The Supreme Court's Landmark Decision On Same-Sex Marriage

David Greene speaks with NPR's Nina Totenberg about the Supreme Court's landmark decision granting federal benefits to married same-sex couples.

Copyright © 2013 NPR. For personal, noncommercial use only. See Terms of Use. For other uses, prior permission required.

RENEE MONTAGNE, HOST:

This is MORNING EDITION from NPR News. I'm Renee Montagne.

DAVID GREENE, HOST:

And I'm David Greene. The United States Supreme Court issued two landmark decisions this morning in the gay marriage debate. In a 5 to 4 decision, the court has ruled that the Defense of Marriage Act is unconstitutional. This is the federal law that defined marriage as between one man and one woman. It doesn't stop there. The court also declined to rule on California's Proposition 8, and that ruling could clear the way for gay marriages in that state once again.

We have NPR's legal affairs correspondent Nina Totenberg on the line from the Supreme Court. Nina, good morning.

NINA TOTENBERG, BYLINE: Good morning.

GREENE: So could we start with DOMA, the Defense of Marriage Act? What did we hear from the majority?

TOTENBERG: Well, as you recall, the act does not recognize state laws that do recognize same-sex marriage. And the court said that DOMA, the Defense of Marriage Act, was enacted precisely to harm these couples who have state-recognized marriages. And as Justice Kennedy put it, writing for the majority, DOMA instructs all federal officials and indeed all persons with whom same-sex couples interact, including their own children, that their marriage is less worthy than marriages of others. And that, therefore, the law is unconstitutional, a violation of the equal protection clause, the liberty clauses of the Constitution. And it is struck down by a 5-4 vote. But the majority goes on to say this does not make a statement about those state laws that do not recognize same-sex marriages. It simply only deals with DOMA.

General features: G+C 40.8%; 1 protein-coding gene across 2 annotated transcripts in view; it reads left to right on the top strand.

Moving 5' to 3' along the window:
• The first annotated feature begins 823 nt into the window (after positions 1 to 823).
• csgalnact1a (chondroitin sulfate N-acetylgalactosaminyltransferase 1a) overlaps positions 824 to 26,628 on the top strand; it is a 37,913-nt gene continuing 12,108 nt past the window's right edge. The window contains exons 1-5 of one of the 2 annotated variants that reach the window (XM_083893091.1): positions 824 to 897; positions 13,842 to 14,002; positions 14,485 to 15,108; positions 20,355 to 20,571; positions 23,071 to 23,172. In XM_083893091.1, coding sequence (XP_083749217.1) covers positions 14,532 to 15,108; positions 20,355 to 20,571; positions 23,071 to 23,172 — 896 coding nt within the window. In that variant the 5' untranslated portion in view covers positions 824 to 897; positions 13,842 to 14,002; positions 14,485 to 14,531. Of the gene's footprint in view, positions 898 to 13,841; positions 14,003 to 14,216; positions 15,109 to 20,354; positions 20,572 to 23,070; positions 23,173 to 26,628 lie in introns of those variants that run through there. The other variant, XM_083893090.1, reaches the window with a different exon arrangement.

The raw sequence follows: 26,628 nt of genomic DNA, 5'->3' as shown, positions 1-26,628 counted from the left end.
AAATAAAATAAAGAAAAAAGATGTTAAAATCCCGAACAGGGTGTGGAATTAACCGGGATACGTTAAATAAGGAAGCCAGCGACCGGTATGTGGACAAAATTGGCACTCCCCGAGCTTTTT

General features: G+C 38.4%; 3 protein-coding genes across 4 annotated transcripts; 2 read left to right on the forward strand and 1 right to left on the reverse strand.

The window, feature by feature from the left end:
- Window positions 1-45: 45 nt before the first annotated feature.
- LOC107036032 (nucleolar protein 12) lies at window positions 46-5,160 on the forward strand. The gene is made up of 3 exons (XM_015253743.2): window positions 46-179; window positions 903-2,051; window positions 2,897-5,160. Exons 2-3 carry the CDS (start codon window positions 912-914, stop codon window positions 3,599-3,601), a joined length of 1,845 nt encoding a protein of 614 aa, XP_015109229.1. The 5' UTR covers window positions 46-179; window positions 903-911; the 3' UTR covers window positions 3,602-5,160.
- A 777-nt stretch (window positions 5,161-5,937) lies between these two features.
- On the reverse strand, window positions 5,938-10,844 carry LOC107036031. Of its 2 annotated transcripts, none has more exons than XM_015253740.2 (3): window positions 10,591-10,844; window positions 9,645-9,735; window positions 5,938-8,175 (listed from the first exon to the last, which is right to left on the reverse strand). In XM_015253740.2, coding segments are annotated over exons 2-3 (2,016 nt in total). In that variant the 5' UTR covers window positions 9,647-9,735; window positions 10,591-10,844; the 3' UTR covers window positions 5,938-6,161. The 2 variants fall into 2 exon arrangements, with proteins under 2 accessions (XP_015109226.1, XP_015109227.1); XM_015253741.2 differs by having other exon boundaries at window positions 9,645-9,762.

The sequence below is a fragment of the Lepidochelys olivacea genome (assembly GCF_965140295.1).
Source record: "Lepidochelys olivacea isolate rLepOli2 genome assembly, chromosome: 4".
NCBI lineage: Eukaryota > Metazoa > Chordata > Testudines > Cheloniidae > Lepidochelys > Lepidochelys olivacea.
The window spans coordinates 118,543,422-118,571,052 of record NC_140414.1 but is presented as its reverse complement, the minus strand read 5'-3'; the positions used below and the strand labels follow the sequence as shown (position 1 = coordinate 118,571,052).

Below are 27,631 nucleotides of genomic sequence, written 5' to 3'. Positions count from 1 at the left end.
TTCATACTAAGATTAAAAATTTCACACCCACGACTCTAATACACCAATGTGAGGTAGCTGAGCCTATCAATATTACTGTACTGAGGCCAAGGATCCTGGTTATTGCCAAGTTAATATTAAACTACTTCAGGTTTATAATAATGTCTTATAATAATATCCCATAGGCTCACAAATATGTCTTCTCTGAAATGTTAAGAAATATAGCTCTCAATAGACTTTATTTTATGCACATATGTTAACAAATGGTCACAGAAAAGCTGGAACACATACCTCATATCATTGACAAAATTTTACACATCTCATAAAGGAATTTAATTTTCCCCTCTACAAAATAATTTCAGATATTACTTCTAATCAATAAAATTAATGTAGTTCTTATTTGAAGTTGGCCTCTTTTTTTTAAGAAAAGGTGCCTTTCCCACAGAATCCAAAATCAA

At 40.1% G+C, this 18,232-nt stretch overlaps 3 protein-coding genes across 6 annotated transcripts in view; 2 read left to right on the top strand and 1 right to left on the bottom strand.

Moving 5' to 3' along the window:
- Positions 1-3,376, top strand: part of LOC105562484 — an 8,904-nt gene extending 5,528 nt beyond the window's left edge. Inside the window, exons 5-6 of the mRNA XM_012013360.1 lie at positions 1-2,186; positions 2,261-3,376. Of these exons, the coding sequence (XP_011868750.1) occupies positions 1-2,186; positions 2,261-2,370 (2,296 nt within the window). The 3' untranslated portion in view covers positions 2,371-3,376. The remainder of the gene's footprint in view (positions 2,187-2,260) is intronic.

GREENE: OK. So let's sort out how far this law goes. I mean, they seem to be addressing specifically same-sex couples in states that recognize same-sex marriages. There are a lot of states that ban same-sex marriage. There are states that haven't addressed the issue. I mean, will this apply to all 50 states in some way?

TOTENBERG: Well, there are about 30 states that have banned same-sex marriages in their Constitution, and this has nothing to do with that. The court has not reached that question today.

GREENE: So we're dealing with - as we understand it right now, it is people who are married, same-sex couples in states where the states actually recognize their marriages.

TOTENBERG: Correct.

GREENE: OK. Good to sort out. Pretty strong dissents in this opinion.

TOTENBERG: Yes.

GREENE: What did those justices say?

TOTENBERG: Well, Justice Scalia wrote the principal dissent for himself and three other members of the court. And in his words - it was a typical flamboyant Scalia dissent. He said the court majority in the DOMA case assures us that they're not taking a position on same-sex marriage as a constitutional right. And then he says it takes real cheek for today's majority as it's going out the door to leave us with that confirming assurance. But he says the whole issue, DOMA, same-sex marriage, everything should be resolved by democratic debate and by state legislatures and not by the court.

GREENE: That essentially this issue doesn't belong in the court at all.